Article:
If jury duty is mandatory, why isn't voting?
Australia took on this question in 1924, passing compulsory voting in federal elections. The move was prompted by what Australian legislators considered an alarmingly low voter turnout of 59% in 1922.
In comparison, voter turnout in the United States falls between 48% (in 1996) and 53% (in 2012).
Why is it important?
Though it is highly unlikely the U.S. would pass mandatory voting laws, Australia's example demonstrates the importance of how we practice our democracy—who votes, who doesn't, and how it affects the country. President Obama has spoken about the idea, saying, "Other countries have mandatory voting. It would be transformative if everybody voted—that would counteract money more than anything."
However, the obvious question is: how do you enforce it? For citizens who do not vote, Australia mandates they provide "a valid and sufficient reason" or pay a $20 fine. But with any enforcement mechanism, a government would be expecting people to take precious time off work and punishing them (in ways that affect some more than others) if they do not.
Should voting be mandatory in federal elections?
Mandatory voting would lead to uninformed decisions, punish those for whom voting is most difficult, and contradict the principles of the Constitution.
Voting is categorically—and more importantly, constitutionally—different from jury duty. The Sixth and Seventh Amendments guarantee "the right of trial by jury" in criminal and civil cases. For that right to be possible, jury duty is necessary. It is a collective obligation.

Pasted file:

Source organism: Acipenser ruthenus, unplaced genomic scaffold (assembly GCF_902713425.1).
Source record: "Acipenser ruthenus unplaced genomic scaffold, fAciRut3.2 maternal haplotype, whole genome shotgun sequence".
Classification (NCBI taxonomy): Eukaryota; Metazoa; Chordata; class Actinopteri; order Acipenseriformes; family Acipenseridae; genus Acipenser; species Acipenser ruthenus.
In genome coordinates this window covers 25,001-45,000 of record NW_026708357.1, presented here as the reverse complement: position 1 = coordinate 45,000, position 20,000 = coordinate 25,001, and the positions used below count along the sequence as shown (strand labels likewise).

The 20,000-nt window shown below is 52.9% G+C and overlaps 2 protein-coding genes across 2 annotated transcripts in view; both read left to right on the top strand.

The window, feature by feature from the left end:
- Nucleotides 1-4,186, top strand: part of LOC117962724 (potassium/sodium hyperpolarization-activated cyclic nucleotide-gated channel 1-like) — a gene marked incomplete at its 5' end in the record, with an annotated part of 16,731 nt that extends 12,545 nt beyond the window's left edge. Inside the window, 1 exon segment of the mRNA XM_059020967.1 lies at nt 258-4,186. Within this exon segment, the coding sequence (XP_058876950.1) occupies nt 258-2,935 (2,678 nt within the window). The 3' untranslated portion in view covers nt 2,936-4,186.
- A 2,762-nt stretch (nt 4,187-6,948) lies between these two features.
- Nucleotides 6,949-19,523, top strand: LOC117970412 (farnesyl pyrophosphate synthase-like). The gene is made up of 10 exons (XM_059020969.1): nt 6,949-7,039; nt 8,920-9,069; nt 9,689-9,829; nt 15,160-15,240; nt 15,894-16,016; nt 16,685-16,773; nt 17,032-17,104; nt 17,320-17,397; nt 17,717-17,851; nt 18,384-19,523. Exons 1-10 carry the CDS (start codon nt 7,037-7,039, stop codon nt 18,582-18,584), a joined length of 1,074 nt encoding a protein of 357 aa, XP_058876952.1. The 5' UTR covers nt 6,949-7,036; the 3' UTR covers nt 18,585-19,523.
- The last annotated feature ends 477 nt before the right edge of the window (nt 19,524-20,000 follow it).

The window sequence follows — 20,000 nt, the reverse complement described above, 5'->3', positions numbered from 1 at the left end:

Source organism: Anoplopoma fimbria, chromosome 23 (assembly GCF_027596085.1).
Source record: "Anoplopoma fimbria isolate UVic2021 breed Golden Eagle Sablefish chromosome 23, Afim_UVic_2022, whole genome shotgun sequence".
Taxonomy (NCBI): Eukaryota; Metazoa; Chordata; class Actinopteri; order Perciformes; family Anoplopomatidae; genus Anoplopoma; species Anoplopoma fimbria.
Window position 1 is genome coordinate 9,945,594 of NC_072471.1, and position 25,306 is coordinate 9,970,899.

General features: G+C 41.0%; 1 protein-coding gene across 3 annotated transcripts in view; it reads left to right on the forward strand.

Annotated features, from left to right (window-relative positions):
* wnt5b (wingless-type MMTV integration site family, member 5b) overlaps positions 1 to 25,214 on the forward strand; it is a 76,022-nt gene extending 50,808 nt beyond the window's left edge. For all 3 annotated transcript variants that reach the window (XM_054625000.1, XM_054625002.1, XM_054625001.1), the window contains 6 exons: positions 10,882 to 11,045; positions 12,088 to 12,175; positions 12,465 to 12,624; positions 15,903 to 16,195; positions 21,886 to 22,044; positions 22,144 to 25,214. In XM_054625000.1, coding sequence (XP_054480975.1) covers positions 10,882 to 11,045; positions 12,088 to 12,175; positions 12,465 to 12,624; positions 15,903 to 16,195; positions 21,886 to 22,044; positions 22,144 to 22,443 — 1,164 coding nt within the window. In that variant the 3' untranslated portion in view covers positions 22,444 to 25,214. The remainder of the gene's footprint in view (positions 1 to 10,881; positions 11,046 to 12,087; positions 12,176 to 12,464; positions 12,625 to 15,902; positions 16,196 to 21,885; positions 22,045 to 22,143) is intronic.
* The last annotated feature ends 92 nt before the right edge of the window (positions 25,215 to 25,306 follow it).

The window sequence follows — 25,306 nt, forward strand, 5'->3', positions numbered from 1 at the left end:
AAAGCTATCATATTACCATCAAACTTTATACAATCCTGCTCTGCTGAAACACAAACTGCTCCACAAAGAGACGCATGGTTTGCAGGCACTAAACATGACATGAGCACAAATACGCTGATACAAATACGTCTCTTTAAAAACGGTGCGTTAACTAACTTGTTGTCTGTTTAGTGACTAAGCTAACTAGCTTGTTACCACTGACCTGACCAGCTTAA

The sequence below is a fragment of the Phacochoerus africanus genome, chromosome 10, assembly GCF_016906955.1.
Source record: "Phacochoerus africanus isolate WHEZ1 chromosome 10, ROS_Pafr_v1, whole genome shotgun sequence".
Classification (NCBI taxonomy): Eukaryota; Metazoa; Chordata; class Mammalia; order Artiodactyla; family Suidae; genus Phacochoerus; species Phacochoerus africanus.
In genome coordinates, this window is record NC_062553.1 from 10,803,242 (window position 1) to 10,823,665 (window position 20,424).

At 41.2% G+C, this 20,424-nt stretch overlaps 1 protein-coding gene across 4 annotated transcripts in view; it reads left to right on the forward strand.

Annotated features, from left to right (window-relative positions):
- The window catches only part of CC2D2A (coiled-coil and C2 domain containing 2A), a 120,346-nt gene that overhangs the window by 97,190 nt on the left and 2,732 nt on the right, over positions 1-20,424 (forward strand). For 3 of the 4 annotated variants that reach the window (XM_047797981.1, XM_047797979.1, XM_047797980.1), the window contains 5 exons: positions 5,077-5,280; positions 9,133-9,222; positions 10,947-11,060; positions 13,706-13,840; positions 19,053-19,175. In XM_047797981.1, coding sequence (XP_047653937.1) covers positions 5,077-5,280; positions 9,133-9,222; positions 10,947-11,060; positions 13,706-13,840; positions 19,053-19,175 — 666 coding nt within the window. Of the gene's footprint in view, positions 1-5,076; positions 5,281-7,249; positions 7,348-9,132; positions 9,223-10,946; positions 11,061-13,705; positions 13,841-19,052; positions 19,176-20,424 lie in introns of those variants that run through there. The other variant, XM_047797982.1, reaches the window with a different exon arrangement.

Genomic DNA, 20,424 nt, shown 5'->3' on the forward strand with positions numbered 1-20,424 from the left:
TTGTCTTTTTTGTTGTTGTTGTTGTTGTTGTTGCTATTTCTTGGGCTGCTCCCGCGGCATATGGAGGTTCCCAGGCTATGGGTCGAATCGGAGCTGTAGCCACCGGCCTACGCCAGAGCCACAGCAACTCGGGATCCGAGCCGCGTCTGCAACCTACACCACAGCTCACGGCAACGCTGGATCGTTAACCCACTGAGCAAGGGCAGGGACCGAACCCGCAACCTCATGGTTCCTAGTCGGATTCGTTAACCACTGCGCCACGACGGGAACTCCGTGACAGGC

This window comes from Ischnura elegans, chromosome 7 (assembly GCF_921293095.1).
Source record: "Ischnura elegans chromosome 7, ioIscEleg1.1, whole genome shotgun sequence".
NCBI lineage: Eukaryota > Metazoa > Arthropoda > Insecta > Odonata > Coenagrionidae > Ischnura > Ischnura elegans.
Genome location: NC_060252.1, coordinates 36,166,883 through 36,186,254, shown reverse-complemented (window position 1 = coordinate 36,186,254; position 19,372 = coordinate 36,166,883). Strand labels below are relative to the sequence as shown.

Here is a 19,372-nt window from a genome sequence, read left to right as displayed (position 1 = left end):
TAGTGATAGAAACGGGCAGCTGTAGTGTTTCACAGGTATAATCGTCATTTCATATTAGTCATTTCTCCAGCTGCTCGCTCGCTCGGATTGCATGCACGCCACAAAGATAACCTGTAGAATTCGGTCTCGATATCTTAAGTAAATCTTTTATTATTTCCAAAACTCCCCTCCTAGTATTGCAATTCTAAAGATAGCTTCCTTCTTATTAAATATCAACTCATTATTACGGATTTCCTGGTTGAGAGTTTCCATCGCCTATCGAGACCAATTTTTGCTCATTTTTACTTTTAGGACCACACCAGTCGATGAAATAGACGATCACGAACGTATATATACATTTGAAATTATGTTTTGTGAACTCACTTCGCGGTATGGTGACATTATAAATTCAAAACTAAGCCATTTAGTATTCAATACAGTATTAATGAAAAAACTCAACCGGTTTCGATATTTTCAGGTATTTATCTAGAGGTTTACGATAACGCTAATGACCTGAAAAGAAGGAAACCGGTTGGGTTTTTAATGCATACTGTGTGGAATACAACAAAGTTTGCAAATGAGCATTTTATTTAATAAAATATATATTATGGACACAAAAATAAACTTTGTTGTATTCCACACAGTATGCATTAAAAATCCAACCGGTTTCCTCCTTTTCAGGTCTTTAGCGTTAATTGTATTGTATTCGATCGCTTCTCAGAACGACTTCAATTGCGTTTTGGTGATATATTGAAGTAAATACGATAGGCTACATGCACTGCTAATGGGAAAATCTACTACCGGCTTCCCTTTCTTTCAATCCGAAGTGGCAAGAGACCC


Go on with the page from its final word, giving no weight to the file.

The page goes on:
However, though four different constitutional amendments mention the right to vote, there is no civic duty attached. There is no obligation to vote. In fact, for citizens to truly have the right to vote, they also need the right not to.
Further, the idea that voting would lead to increased accountability and political unity is based on misinformation. A 1999 study shows "voters differ minimally from all citizens; outcomes would not change if everyone voted."
Not only would mandatory voting impose undue punishments and misconstrue the Constitution, it would not even produce the societal and political benefits its proponents have come to expect.
Mandatory voting would improve civic duty, democratic accountability, and political unity. Simply put, it would make our democracy more democratic.
First, civic duty. The most important aspect of mandatory voting is establishing norms and expectations of citizens—far more than punishing people if they do not vote. In Australia, the extremely lenient $20 fine led to a stunning 91% turnout immediately after it was passed. It now remains at around 95%.
Second, accountability. Mandatory voting would hold our representatives accountable to the interests of everyone—even people for whom it's harder to get to the polls. As President Obama put it, "The people who tend not to vote are young, they're lower income, they're skewed more heavily towards immigrant groups and minority groups." With voting required, we could add national holidays and increase the ease with which people vote.
Third, unity. American political parties are more divided than ever—but the American public is not. Most Americans are not uniformly liberal nor conservative. Mandatory voting would encourage candidates to address the actual interests of all Americans.
- Voter turnout in the United States
- "The U.S. lags most of its peers, landing 31st among the 35 countries in the OECD, most of whose members are highly developed, democratic states."
- Compulsory voting in Australia
- "The turnout at Australian elections has never fallen below 90% since the introduction of compulsory voting in 1924."
- More against mandatory voting
- "If we force everyone to vote, the electorate will become even more irrational and misinformed."
- More in favor of mandatory voting
- "Imagine our politics with laws and civic norms that yield near-universal voting. Candidates would know that they must do more than mobilize their bases with red-meat rhetoric on hot-button issues."